When you hire Michael T. Chulak & Associates, you hire a team of criminal defense attorneys who will carefully evaluate your case and then develop a strategy that will use every possible defense to assure the best possible result.

We will provide you with a discreet professional consultation as well as an evaluation of your case at no cost to you. Our fees are competitive and we accept all major credit cards. Please visit Attorney - Client Privilege.

Call us today and ask us to assemble our defense lawyers to protect your constitutional rights. Remember - You are not guilty unless the government can prove your guilt beyond any reasonable doubt.

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    Criminal Defense - State Crimes

    Q. What happens at my initial hearing in federal court?
       
    A. A felony is a serious criminal charge which is defined in terms of possible punishment. It is defined in the California Penal Code as "any crime that is punishable by death or by imprisonment in state prison." In most cases, a felony prosecution starts with an arrest. Written police reports are presented to the District Attorney's Office which then decides what charges, if any, should be filed and whether those charges will be felonies or misdemeanors (which are less serious crimes punishable by no more than a year in county jail and/or a possible fine).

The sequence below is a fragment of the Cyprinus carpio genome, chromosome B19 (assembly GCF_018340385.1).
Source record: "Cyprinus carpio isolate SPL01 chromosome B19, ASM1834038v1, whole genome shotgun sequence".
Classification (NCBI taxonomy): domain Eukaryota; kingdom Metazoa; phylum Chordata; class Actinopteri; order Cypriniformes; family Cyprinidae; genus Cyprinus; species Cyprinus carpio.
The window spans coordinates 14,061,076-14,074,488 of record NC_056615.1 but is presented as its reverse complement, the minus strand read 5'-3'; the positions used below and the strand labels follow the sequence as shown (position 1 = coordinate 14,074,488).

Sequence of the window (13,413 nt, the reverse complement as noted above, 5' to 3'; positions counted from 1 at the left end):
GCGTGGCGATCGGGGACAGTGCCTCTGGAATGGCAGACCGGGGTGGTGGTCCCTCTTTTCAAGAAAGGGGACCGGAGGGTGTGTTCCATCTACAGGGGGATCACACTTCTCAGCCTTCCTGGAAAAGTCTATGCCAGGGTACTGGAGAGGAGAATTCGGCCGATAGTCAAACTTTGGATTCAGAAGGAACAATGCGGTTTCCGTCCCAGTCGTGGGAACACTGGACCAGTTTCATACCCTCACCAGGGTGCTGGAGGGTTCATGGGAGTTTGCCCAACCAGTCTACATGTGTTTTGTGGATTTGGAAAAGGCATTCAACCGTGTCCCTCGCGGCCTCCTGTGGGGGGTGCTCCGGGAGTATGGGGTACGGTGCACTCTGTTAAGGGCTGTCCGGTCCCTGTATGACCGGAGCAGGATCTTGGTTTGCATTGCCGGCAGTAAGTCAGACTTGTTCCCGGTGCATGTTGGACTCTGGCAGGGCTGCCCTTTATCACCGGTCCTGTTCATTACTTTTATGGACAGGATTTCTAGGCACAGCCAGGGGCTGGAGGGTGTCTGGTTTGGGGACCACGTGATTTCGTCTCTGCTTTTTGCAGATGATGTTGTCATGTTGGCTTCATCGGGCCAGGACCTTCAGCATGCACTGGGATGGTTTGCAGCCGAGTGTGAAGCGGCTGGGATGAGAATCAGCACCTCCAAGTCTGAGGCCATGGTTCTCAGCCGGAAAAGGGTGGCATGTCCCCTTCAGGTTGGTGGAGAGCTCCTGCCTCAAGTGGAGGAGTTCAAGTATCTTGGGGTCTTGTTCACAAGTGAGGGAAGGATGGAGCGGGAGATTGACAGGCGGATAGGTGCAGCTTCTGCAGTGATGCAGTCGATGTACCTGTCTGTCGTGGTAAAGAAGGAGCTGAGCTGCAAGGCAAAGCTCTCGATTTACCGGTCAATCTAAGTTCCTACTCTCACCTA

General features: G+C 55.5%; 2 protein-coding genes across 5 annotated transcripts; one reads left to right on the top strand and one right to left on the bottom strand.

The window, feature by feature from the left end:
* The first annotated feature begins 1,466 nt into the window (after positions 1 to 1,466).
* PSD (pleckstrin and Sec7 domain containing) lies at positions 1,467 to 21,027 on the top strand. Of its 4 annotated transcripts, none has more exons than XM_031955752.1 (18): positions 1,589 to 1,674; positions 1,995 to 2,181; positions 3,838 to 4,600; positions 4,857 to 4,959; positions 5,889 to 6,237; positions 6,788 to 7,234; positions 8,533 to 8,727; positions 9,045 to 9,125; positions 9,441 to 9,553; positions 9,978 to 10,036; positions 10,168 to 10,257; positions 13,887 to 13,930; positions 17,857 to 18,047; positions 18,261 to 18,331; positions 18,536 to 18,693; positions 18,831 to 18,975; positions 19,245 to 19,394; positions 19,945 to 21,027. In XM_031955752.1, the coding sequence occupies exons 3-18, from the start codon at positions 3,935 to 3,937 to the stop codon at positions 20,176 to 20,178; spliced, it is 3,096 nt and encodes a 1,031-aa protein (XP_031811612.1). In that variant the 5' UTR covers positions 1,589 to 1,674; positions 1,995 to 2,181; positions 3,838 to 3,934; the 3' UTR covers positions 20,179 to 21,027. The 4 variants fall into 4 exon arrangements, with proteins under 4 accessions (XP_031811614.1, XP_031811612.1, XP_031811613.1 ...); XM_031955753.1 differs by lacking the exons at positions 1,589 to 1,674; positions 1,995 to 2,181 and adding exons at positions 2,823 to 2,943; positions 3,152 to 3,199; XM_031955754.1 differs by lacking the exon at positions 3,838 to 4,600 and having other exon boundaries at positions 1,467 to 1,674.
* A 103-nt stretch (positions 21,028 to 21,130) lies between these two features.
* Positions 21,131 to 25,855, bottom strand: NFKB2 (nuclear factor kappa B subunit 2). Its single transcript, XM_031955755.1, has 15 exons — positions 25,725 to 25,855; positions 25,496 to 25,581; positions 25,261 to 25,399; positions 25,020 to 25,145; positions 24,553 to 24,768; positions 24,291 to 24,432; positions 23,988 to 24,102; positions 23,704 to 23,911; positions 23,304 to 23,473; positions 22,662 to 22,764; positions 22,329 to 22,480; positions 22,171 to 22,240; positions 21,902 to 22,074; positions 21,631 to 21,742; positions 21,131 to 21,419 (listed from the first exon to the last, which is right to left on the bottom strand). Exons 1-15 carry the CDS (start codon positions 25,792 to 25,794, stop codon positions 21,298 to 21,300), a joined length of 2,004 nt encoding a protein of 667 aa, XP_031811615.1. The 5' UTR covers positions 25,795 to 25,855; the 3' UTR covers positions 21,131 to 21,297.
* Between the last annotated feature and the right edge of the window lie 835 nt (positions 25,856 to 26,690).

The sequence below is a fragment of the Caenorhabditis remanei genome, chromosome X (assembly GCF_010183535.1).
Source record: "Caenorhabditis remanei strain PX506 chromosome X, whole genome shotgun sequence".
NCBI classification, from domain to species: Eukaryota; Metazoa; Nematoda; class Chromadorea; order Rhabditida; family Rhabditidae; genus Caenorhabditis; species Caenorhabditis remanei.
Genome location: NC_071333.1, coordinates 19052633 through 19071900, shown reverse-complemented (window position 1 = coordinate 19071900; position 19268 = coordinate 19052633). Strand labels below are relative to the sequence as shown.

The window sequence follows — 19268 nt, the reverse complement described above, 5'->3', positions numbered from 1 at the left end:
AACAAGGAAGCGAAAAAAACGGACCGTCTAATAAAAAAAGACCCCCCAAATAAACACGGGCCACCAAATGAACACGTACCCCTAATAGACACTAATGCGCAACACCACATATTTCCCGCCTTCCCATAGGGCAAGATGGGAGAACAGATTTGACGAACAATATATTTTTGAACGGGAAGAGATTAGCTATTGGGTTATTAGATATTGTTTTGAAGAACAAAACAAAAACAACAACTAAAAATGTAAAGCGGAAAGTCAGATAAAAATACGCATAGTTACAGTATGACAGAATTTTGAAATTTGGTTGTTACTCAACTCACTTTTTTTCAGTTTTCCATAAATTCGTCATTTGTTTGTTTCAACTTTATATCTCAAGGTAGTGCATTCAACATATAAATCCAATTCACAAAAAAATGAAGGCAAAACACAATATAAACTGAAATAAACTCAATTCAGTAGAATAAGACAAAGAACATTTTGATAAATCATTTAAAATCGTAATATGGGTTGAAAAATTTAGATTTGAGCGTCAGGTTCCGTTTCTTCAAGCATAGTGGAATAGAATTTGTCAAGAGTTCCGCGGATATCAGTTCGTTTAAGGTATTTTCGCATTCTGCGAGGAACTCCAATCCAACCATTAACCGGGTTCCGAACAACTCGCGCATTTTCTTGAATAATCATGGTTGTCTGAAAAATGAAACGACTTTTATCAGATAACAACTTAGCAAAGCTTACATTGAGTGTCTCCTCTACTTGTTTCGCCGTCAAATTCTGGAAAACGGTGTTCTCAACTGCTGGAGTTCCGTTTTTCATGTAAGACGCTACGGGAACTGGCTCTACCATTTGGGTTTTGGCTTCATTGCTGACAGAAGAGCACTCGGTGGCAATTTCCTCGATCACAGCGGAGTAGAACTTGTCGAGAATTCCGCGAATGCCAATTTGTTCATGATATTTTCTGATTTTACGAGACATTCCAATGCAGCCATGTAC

Felony charges may also be filed even though there has not been an arrest. For example, the police may conduct an investigation of a crime and identify a suspect. Rather than arresting that person, the police may present their investigation to the District Attorney, who may file charges with a court and get an arrest warrant. The District Attorney may also present evidence to the Grand Jury, which has the power to charge a person with a felony.